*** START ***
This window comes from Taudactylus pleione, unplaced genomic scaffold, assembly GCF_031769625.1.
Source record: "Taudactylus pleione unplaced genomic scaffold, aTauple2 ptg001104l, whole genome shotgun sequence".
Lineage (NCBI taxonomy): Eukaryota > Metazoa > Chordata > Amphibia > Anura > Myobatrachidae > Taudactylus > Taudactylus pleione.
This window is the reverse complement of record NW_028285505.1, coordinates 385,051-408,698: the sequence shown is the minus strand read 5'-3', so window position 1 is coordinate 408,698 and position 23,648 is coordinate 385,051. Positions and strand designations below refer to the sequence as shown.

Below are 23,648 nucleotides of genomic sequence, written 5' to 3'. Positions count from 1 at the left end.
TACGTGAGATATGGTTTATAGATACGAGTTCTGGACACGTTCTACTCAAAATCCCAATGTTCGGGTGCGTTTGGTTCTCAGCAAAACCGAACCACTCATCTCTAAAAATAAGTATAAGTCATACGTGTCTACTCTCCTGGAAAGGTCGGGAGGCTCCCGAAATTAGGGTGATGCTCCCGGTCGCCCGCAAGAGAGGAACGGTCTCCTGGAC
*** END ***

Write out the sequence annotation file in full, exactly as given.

This window comes from Taudactylus pleione, unplaced genomic scaffold, assembly GCF_031769625.1.
Source record: "Taudactylus pleione unplaced genomic scaffold, aTauple2 ptg001104l, whole genome shotgun sequence".
Lineage (NCBI taxonomy): Eukaryota > Metazoa > Chordata > Amphibia > Anura > Myobatrachidae > Taudactylus > Taudactylus pleione.
This window is the reverse complement of record NW_028285505.1, coordinates 385,051-408,698: the sequence shown is the minus strand read 5'-3', so window position 1 is coordinate 408,698 and position 23,648 is coordinate 385,051. Positions and strand designations below refer to the sequence as shown.

Below are 23,648 nucleotides of genomic sequence, written 5' to 3'. Positions count from 1 at the left end.
TACGTGAGATATGGTTTATAGATACGAGTTCTGGACACGTTCTACTCAAAATCCCAATGTTCGGGTGCGTTTGGTTCTCAGCAAAACCGAACCACTCATCTCTAAAAATAAGTATAAGTCATACGTGTCTACTCTCCTGGAAAGGTCGGGAGGCTCCCGAAATTAGGGTGATGCTCCCGGTCGCCCGCAAGAGAGGAACGGTCTCCTGGAC